A cycling club made up of adult entertainment workers has lost its British Cycling affiliation - after the governing body said its name might damage the sport's image.
PPCC, which stands for Porn Pedallers Cycling Club, raises money and awareness for sexual health charities.
"We are what we are and proud of what we do," founder Chris Ratcliff said.
British Cycling said it was offering "constructive advice" to the club to help it meet regulations.
Ratcliff, who is the chief executive of an adult television company and set up the cycling club for its employees, says he cannot see how it is "at odds" with the UCI regulations which British Cycling are bound by.
The club, which Ratcliff says has 100 paid-up members and is continuing to grow, was formed two years ago and given British Cycling affiliation.
He says he was told the group did not meet the criteria when they applied to renew their affiliation for a third year.
The UCI regulation says pornographic products, along with tobacco or spirits, that "might damage the image of the UCI or of cycling in general" cannot be associated "directly or indirectly" with a licence-holder, team or a national or international cycling competition.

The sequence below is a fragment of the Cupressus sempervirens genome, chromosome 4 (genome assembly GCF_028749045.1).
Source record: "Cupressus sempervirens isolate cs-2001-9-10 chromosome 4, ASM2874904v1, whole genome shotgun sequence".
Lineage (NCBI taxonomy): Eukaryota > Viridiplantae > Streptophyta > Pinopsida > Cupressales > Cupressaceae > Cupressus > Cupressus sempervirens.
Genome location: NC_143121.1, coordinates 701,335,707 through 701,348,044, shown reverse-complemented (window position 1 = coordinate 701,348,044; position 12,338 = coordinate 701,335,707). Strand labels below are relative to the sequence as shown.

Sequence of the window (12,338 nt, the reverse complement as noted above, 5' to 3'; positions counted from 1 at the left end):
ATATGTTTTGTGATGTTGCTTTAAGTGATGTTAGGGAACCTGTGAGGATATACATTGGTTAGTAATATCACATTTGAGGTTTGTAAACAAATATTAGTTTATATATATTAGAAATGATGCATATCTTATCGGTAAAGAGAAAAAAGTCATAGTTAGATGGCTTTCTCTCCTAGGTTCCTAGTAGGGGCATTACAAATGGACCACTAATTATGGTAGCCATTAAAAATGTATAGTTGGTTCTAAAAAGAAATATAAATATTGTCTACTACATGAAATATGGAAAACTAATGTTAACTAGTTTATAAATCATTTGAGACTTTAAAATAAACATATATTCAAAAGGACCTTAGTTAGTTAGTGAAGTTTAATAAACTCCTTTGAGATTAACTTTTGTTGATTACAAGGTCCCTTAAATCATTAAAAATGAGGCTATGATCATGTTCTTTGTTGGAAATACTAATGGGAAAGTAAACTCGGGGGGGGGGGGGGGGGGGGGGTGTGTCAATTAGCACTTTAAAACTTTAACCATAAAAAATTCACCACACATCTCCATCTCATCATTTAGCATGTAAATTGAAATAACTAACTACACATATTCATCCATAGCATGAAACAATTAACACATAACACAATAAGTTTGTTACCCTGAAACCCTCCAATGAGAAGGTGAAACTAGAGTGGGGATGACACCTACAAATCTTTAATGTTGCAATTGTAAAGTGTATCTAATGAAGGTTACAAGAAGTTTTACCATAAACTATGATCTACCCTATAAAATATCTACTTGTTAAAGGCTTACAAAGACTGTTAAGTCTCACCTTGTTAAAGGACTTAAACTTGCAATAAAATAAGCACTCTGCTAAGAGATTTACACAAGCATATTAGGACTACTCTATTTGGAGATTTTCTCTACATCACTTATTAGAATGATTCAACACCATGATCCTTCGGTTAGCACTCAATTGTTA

"It is an overreaction. We understand our moniker doesn't stand in all social situations, so where appropriate in a public context we are PPCC," Ratcliff told BBC Sport.
"We appreciate that porn isn't for everybody so we don't shove it in people's faces, but this is first and foremost about cycling.
"What I can't understand about British Cycling is they want more people riding, we want to put bums on bikes, so we have a common objective."
The club raises about £10,000 annually for HIV charity Terrence Higgins Trust.
British Cycling acknowledged the club "does excellent work in raising money for charity and has a loyal and active membership".
Ratcliff said he appreciated British Cycling had "offered an olive branch" but believes their demands will damage the group's future.
"Their concessions are changing the name of the club and removing the sponsors - that erases our identity," he added.
"We are proud of what we do, not least because of the work we're doing for the Terrence Higgins Trust, raising money for better sexual health and fighting the stigma of HIV.
"Why can't we take that out to a broad audience and do that with the backing of British Cycling?"